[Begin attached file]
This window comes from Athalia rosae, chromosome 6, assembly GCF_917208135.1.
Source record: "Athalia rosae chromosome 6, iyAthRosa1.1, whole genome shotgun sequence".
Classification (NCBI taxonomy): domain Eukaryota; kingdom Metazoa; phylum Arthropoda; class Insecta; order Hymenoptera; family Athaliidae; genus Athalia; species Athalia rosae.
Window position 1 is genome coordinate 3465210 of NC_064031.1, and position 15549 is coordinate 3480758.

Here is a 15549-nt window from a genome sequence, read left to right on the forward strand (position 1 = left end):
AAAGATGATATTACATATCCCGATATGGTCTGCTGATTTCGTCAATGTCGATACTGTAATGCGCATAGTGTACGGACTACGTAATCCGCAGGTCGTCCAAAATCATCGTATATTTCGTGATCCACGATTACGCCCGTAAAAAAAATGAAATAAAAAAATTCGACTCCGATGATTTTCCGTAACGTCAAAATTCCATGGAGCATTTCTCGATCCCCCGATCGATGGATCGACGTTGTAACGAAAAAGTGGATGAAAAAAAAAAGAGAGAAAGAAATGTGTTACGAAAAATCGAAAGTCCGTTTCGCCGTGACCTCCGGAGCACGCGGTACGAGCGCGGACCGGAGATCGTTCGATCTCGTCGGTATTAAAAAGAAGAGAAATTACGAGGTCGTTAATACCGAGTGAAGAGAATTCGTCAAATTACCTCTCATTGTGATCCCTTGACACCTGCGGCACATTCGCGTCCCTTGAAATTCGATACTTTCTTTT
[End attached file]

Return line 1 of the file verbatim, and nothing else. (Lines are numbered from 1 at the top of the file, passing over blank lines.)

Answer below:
This window comes from Athalia rosae, chromosome 6, assembly GCF_917208135.1.